How to Assess Your New Team
Because new managers are often put in charge of an already existing team, they must forego the luxury of building a team from scratch according to their own preferences and needs. Dealing with an established group of employees who are used to a different leader and modus operandi is not always easy – for new supervisors or for team members.
New managers must quickly figure out how to work effectively with the team they have inherited. And team members must adjust to new rules of the road. To get it right, new managers need a simple, effective process for evaluating the team members – a process that allows for maintaining a certain degree of stability while at the same time moving forward with new team goals, roles, processes, and interpersonal relationships.
4 Steps to Assess Your New Team
- Identify the Qualities for Success
Consider your current goals and circumstances and then determine the key attributes for success. One recent client defined a score card with percentages assigned to qualities such as trustworthiness, emotional intelligence, goal setting, competence to do the job, motivation, ability to prioritize, and good judgment. You may add or subtract from this list according to the qualities needed to address your team’s issues and challenges.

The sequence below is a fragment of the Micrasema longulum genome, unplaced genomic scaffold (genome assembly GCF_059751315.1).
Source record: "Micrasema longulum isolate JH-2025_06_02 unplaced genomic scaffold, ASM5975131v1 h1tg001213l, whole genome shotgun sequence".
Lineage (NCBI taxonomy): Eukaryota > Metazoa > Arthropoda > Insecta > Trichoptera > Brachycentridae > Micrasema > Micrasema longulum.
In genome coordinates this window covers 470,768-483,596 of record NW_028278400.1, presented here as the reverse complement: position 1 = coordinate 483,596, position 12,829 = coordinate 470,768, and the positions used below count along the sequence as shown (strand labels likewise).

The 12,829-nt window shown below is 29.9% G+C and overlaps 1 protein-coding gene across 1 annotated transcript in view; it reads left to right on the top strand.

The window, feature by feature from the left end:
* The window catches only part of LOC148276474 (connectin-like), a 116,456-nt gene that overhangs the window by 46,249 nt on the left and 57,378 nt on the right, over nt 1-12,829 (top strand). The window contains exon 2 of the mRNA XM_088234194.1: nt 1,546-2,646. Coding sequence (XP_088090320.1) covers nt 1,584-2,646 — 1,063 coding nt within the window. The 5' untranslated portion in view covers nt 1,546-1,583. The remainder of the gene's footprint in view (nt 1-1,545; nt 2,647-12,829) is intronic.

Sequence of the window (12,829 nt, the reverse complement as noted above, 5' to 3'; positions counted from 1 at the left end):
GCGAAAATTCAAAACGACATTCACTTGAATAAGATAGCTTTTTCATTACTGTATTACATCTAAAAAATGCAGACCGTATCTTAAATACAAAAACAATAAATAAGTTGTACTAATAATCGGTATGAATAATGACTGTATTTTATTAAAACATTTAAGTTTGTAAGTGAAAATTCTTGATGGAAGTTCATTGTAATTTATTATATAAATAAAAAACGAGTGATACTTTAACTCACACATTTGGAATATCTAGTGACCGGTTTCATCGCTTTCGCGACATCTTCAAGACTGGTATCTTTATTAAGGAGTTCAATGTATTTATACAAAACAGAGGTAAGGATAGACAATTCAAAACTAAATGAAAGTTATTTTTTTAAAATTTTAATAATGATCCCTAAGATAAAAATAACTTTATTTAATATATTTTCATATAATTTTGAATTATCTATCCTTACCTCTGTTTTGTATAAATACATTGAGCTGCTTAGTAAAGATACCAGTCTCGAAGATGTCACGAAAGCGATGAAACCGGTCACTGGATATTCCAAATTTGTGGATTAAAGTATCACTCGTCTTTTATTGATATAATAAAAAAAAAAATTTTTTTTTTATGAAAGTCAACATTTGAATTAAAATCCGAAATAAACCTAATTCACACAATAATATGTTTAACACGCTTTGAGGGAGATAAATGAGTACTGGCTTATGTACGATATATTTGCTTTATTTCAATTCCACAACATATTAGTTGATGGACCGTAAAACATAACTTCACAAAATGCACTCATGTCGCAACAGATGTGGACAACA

The goal is to end up with a clear idea of which qualities are most significant to your team’s success.
- Assess Individual Team Members
Your next step is to assess each team member against your critical competencies for success. This can be done via a combination of interviews, simulations, performance reviews, 360’s, or assessments. Your goal is to get the unbiased insights you need to make your most important talent decisions as a new team manager: who you hire, develop, and promote.
- Reconfigure the Team
Next, within the constraints of existing resources, your mandate, and the corporate culture, decide if, and to what extent, you should restructure your team. Think about looking for new roles for those on your team who are underperforming; try to better match individual capabilities to assignments; and challenge high performers with new responsibilities.
Your objective? To create a healthy, high performing, and aligned team.
- Set Expectations and Inspire
Be crystal clear about what the team is charged with accomplishing, the plan to make it happen, who will be responsible for each phase of the challenge, and how success will be measured. Then paint a compelling picture of what success will look like for them as individuals, for the team, and for the company as a whole.
The Bottom Line
New managers must deal with the cards they are dealt – at least at the beginning. You first need to know what those cards are. Do you have an effective, fair plan to evaluate the capabilities of your team? Assess them correctly, make wise changes, and then watch their performance improve.
To learn more about how to set your new team up for success, download 3 Must-Have Ingredients of High Performing Teams for New Managers